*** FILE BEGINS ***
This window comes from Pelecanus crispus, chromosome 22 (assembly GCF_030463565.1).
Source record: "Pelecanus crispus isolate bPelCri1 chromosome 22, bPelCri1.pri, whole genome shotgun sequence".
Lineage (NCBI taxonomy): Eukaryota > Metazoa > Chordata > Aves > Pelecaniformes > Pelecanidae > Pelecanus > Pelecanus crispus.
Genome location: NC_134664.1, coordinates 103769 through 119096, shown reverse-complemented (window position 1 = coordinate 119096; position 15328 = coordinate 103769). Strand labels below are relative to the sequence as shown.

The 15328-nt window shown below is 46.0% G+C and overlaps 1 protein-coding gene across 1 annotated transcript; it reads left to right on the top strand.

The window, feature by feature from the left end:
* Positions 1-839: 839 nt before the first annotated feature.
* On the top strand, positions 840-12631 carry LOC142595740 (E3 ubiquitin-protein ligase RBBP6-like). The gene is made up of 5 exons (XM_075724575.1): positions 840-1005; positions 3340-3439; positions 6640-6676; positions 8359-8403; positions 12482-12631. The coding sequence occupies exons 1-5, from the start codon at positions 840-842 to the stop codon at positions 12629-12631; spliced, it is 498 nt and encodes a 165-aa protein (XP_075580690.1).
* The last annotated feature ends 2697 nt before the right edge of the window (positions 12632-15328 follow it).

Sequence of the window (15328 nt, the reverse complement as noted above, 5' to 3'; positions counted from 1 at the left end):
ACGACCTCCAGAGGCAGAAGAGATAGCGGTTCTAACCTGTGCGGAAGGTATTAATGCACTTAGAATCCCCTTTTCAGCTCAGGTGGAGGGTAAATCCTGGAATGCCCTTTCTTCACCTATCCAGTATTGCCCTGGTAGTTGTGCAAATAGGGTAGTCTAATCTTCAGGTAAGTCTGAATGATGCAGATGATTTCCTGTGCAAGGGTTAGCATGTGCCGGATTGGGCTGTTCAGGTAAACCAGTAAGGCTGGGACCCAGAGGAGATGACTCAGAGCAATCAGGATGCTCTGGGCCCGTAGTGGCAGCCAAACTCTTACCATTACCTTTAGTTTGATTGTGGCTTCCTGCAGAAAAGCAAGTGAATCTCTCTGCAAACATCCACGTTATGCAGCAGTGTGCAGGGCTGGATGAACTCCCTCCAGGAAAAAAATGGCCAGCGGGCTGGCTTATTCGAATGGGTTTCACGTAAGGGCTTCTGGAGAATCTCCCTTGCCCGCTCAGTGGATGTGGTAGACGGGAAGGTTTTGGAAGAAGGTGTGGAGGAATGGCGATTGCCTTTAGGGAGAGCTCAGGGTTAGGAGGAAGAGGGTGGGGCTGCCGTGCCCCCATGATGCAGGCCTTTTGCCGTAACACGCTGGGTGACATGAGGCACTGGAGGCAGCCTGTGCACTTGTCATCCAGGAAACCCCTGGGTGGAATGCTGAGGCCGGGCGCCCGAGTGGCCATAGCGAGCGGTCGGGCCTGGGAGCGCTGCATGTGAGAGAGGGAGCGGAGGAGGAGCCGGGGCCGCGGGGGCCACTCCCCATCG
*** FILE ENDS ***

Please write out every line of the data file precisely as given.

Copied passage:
This window comes from Pelecanus crispus, chromosome 22 (assembly GCF_030463565.1).
Source record: "Pelecanus crispus isolate bPelCri1 chromosome 22, bPelCri1.pri, whole genome shotgun sequence".
Lineage (NCBI taxonomy): Eukaryota > Metazoa > Chordata > Aves > Pelecaniformes > Pelecanidae > Pelecanus > Pelecanus crispus.
Genome location: NC_134664.1, coordinates 103769 through 119096, shown reverse-complemented (window position 1 = coordinate 119096; position 15328 = coordinate 103769). Strand labels below are relative to the sequence as shown.

The 15328-nt window shown below is 46.0% G+C and overlaps 1 protein-coding gene across 1 annotated transcript; it reads left to right on the top strand.

The window, feature by feature from the left end:
* Positions 1-839: 839 nt before the first annotated feature.
* On the top strand, positions 840-12631 carry LOC142595740 (E3 ubiquitin-protein ligase RBBP6-like). The gene is made up of 5 exons (XM_075724575.1): positions 840-1005; positions 3340-3439; positions 6640-6676; positions 8359-8403; positions 12482-12631. The coding sequence occupies exons 1-5, from the start codon at positions 840-842 to the stop codon at positions 12629-12631; spliced, it is 498 nt and encodes a 165-aa protein (XP_075580690.1).
* The last annotated feature ends 2697 nt before the right edge of the window (positions 12632-15328 follow it).

Sequence of the window (15328 nt, the reverse complement as noted above, 5' to 3'; positions counted from 1 at the left end):
ACGACCTCCAGAGGCAGAAGAGATAGCGGTTCTAACCTGTGCGGAAGGTATTAATGCACTTAGAATCCCCTTTTCAGCTCAGGTGGAGGGTAAATCCTGGAATGCCCTTTCTTCACCTATCCAGTATTGCCCTGGTAGTTGTGCAAATAGGGTAGTCTAATCTTCAGGTAAGTCTGAATGATGCAGATGATTTCCTGTGCAAGGGTTAGCATGTGCCGGATTGGGCTGTTCAGGTAAACCAGTAAGGCTGGGACCCAGAGGAGATGACTCAGAGCAATCAGGATGCTCTGGGCCCGTAGTGGCAGCCAAACTCTTACCATTACCTTTAGTTTGATTGTGGCTTCCTGCAGAAAAGCAAGTGAATCTCTCTGCAAACATCCACGTTATGCAGCAGTGTGCAGGGCTGGATGAACTCCCTCCAGGAAAAAAATGGCCAGCGGGCTGGCTTATTCGAATGGGTTTCACGTAAGGGCTTCTGGAGAATCTCCCTTGCCCGCTCAGTGGATGTGGTAGACGGGAAGGTTTTGGAAGAAGGTGTGGAGGAATGGCGATTGCCTTTAGGGAGAGCTCAGGGTTAGGAGGAAGAGGGTGGGGCTGCCGTGCCCCCATGATGCAGGCCTTTTGCCGTAACACGCTGGGTGACATGAGGCACTGGAGGCAGCCTGTGCACTTGTCATCCAGGAAACCCCTGGGTGGAATGCTGAGGCCGGGCGCCCGAGTGGCCATAGCGAGCGGTCGGGCCTGGGAGCGCTGCATGTGAGAGAGGGAGCGGAGGAGGAGCCGGGGCCGCGGGGGCCACTCCCCATCG